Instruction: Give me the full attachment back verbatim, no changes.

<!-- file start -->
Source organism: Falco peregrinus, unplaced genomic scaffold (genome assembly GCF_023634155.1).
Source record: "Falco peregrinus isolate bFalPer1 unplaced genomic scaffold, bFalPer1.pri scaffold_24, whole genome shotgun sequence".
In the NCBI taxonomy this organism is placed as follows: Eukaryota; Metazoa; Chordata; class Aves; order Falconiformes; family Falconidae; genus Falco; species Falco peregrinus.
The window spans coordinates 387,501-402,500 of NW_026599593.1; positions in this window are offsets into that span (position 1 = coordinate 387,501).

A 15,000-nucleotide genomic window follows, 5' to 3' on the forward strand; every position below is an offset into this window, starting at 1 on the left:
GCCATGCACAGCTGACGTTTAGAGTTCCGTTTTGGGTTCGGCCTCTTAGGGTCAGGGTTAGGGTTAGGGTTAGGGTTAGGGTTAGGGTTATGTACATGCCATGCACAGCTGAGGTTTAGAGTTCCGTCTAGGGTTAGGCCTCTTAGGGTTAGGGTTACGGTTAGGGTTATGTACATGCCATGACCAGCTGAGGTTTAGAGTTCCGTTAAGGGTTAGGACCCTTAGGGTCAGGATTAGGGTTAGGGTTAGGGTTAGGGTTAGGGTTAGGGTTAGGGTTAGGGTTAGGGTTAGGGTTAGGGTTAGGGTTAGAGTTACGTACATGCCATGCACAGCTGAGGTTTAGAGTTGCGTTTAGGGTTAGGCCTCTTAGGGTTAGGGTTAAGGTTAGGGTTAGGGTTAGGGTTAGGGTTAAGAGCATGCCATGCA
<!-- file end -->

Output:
Source organism: Falco peregrinus, unplaced genomic scaffold (genome assembly GCF_023634155.1).
Source record: "Falco peregrinus isolate bFalPer1 unplaced genomic scaffold, bFalPer1.pri scaffold_24, whole genome shotgun sequence".
In the NCBI taxonomy this organism is placed as follows: Eukaryota; Metazoa; Chordata; class Aves; order Falconiformes; family Falconidae; genus Falco; species Falco peregrinus.
The window spans coordinates 387,501-402,500 of NW_026599593.1; positions in this window are offsets into that span (position 1 = coordinate 387,501).

A 15,000-nucleotide genomic window follows, 5' to 3' on the forward strand; every position below is an offset into this window, starting at 1 on the left:
GCCATGCACAGCTGACGTTTAGAGTTCCGTTTTGGGTTCGGCCTCTTAGGGTCAGGGTTAGGGTTAGGGTTAGGGTTAGGGTTAGGGTTATGTACATGCCATGCACAGCTGAGGTTTAGAGTTCCGTCTAGGGTTAGGCCTCTTAGGGTTAGGGTTACGGTTAGGGTTATGTACATGCCATGACCAGCTGAGGTTTAGAGTTCCGTTAAGGGTTAGGACCCTTAGGGTCAGGATTAGGGTTAGGGTTAGGGTTAGGGTTAGGGTTAGGGTTAGGGTTAGGGTTAGGGTTAGGGTTAGGGTTAGGGTTAGAGTTACGTACATGCCATGCACAGCTGAGGTTTAGAGTTGCGTTTAGGGTTAGGCCTCTTAGGGTTAGGGTTAAGGTTAGGGTTAGGGTTAGGGTTAGGGTTAAGAGCATGCCATGCA